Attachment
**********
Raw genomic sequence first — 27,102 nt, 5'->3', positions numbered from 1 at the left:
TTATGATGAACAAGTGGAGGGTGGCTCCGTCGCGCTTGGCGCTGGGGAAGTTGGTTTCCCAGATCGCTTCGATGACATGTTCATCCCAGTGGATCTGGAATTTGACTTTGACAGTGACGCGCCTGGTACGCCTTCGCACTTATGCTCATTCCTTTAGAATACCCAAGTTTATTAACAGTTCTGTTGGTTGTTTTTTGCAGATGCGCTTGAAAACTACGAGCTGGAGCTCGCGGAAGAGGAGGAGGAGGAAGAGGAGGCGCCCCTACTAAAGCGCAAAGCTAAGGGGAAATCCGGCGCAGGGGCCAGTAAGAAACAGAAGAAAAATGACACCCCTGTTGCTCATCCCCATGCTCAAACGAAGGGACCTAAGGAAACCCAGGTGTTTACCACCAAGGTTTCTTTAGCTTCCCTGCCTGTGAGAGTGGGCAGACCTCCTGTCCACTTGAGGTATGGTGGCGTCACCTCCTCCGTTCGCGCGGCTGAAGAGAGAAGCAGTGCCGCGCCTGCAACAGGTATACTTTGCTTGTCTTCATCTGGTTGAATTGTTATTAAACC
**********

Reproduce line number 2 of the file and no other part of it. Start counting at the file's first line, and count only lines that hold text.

TTATGATGAACAAGTGGAGGGTGGCTCCGTCGCGCTTGGCGCTGGGGAAGTTGGTTTCCCAGATCGCTTCGATGACATGTTCATCCCAGTGGATCTGGAATTTGACTTTGACAGTGACGCGCCTGGTACGCCTTCGCACTTATGCTCATTCCTTTAGAATACCCAAGTTTATTAACAGTTCTGTTGGTTGTTTTTTGCAGATGCGCTTGAAAACTACGAGCTGGAGCTCGCGGAAGAGGAGGAGGAGGAAGAGGAGGCGCCCCTACTAAAGCGCAAAGCTAAGGGGAAATCCGGCGCAGGGGCCAGTAAGAAACAGAAGAAAAATGACACCCCTGTTGCTCATCCCCATGCTCAAACGAAGGGACCTAAGGAAACCCAGGTGTTTACCACCAAGGTTTCTTTAGCTTCCCTGCCTGTGAGAGTGGGCAGACCTCCTGTCCACTTGAGGTATGGTGGCGTCACCTCCTCCGTTCGCGCGGCTGAAGAGAGAAGCAGTGCCGCGCCTGCAACAGGTATACTTTGCTTGTCTTCATCTGGTTGAATTGTTATTAAACC